Ever caught your dog greedily munching on your cat’s food? You’re not alone in this as a pet parent! Managing the diverse feeding logistics of cats and dogs under one roof can indeed be confusing.
But keeping cat food away from dogs really boils down to understanding and influencing inherent behaviors and nutritional needs of your pets, utilizing physical barriers, or using specialized cat feeding stations.
So in this comprehensive guide, we detail the above strategies on how to keep dogs out of the cat food, highlight practices to avoid, and go into the curious reasons behind your dog’s attraction to the cat food bowl. You’ll also gain insight into why cat food isn’t suitable for your canine companion.
Ways to Keep Dogs Out of Cat Food
Below are practical, effective strategies to help keep dogs away from cat food.
1. Have Recognizable Bowls
Start with something simple: make your pets’ food bowls distinguishable. Use different colors or patterns to help your dog understand which bowl is theirs. Consistency is key. Stick to the same design to avoid confusion.
2. Strict and Staggered Mealtimes
Feeding your pets at set times each day can go a long way. Strict mealtimes ensure your pets knows that there are only certain windows to eat, and they should be more focused on eating their food to worry about others.
This also ensure there is no free-fed cat food sitting around waiting to be devoured.
Staggering mealtimes can also work! Feed your cat first and your dog afterward, or vice versa. Be sure to feed them in different locations or have your dog trained to eat their food and only their food.
3. Eat At the Same Time
We mentioned this in #2. Keep cat food away from dogs is about minimizing opportunities for it to happen. So engineer your pets’ hunger so they eat together.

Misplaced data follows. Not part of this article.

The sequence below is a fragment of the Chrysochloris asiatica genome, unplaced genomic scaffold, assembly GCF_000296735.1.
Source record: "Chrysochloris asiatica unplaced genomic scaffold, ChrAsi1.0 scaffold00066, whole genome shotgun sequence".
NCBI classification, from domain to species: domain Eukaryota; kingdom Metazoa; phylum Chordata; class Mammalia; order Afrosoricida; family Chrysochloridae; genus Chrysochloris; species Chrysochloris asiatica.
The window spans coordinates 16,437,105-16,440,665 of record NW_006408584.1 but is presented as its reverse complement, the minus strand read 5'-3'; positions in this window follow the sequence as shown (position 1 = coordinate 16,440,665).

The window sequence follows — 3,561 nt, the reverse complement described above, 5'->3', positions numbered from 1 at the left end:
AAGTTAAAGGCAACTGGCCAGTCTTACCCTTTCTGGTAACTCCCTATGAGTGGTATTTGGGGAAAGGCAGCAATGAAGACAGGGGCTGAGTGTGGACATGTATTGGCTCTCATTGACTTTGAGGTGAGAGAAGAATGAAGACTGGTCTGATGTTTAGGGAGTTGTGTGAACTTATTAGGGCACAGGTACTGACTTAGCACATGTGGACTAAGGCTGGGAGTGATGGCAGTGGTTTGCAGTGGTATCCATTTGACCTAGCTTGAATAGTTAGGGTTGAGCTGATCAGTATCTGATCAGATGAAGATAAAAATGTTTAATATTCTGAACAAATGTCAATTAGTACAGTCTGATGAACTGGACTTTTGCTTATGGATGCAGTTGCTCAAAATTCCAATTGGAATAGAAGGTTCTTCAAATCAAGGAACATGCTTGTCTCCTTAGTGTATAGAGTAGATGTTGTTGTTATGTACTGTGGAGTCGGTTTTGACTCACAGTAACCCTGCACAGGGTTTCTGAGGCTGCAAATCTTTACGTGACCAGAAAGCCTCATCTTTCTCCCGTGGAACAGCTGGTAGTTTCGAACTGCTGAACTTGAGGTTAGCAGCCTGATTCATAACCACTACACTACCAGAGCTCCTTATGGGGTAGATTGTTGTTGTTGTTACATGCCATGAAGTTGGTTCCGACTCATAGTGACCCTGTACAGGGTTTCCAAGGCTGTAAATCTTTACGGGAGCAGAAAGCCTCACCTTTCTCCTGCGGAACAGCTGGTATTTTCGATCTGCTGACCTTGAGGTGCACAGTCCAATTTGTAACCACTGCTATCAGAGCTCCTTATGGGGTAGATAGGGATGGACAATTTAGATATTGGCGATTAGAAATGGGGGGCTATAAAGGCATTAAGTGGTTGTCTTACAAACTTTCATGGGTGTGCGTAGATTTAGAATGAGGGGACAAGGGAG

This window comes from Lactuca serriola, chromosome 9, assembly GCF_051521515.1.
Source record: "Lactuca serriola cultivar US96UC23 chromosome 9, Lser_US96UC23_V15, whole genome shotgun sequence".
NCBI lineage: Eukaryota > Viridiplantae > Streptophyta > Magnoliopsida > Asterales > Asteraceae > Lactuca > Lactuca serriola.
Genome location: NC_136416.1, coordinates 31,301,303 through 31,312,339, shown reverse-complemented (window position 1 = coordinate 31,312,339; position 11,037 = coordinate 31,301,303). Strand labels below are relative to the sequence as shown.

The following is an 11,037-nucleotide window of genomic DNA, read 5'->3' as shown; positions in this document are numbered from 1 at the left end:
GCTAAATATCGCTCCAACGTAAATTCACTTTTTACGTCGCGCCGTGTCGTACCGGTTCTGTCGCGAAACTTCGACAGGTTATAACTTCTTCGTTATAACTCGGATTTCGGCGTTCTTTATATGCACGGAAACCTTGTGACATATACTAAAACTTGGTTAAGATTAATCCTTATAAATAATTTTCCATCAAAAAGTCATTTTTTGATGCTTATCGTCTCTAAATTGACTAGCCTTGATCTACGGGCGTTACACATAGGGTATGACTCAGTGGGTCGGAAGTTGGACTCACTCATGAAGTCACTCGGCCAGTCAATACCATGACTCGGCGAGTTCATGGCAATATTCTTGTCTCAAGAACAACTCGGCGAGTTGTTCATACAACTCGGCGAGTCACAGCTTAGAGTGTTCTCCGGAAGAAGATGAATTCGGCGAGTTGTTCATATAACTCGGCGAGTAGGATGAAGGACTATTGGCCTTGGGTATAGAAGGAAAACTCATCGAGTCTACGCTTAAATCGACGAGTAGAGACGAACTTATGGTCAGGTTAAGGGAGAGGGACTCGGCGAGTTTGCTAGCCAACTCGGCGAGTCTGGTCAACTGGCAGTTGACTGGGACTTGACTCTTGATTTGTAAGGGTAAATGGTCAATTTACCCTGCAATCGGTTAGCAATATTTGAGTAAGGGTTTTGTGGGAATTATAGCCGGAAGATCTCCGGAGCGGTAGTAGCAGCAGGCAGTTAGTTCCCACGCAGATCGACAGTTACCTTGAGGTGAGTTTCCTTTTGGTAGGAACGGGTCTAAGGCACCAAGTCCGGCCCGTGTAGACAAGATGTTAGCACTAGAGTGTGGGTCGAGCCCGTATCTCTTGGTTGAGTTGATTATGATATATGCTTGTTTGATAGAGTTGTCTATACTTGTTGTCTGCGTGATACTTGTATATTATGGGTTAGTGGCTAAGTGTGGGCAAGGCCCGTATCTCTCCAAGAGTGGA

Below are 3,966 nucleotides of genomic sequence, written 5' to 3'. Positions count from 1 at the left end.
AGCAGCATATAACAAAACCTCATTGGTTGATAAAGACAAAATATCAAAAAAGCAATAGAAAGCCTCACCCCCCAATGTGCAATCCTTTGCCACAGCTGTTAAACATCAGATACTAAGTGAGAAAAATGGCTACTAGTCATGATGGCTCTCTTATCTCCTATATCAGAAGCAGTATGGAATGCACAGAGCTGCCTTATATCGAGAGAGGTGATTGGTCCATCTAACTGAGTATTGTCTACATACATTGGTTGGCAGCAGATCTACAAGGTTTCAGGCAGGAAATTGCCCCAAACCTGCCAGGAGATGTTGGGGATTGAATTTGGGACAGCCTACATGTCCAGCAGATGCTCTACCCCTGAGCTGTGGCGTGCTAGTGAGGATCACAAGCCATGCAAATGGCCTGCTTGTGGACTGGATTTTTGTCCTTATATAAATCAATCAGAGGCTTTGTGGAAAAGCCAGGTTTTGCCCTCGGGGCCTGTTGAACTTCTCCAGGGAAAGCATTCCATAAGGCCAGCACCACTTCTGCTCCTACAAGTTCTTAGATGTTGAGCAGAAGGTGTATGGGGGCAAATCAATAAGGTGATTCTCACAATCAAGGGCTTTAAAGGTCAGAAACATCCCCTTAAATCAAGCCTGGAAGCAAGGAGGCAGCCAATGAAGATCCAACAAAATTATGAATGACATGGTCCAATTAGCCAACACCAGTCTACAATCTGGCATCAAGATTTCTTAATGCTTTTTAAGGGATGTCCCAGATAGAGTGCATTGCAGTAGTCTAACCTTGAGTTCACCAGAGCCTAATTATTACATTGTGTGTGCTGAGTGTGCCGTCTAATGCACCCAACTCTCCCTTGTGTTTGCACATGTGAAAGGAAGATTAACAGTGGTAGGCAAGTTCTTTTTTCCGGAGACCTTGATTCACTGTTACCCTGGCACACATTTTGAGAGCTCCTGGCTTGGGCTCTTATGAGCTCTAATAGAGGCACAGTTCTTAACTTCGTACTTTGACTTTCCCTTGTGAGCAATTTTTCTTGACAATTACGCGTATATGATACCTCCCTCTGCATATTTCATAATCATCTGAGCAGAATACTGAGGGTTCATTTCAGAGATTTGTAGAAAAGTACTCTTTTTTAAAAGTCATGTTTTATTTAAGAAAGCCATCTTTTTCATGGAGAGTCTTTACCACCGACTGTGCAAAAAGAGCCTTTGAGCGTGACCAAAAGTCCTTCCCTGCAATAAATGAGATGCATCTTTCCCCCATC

This means they have separate meals at the same time. It’s a clever way to divert your dog’s attention from the cat’s food as they would be busy with their own meal.
4. Train Your Dog
Training your dog to obey the “No” or Leave it” command is very helpful and may be all it takes. When they approach the cat’s food, a firm command should make them back off. Consistent training with positive reinforcement like treats and praise is effective.
However, note that this method only works if you are physically present.
5. Using Vertical Spaces or an Elevated Cat Feeder
Take advantage of vertical spaces as cats are agile climbers. Put your cat’s food bowl on elevated places, like the top of clean table or even on top of the refrigerator, where dogs cannot reach. Some people install platforms into their walls and place cat food there.
I prefer a less permanent route and recommend the clever K&H Pet Products EZ Mount Up and Away Kitty Diner. It’s a simple, super strong suction cup plus frame that holds a hygienic stainless bowl. Just secure it to a window and you have your dining table!
6. Feed in Different Rooms
Another easy way to keep dogs away from cat food is to simply feed your pets in different rooms.
But be aware that cats are creatures of habit and a sudden change in their food location can cause distress and confusion. I recommend keeping their old fooding location, and simply adding another bowl at new location.
As long as the location you pick is quiet and calm, kitty will find it eventually and choose to eat there instead of where a greedy dog is eating her food It may take a couple of days, but you can encourage and show her the new place and let her investigate.
7. Physical Barriers or Dog Latch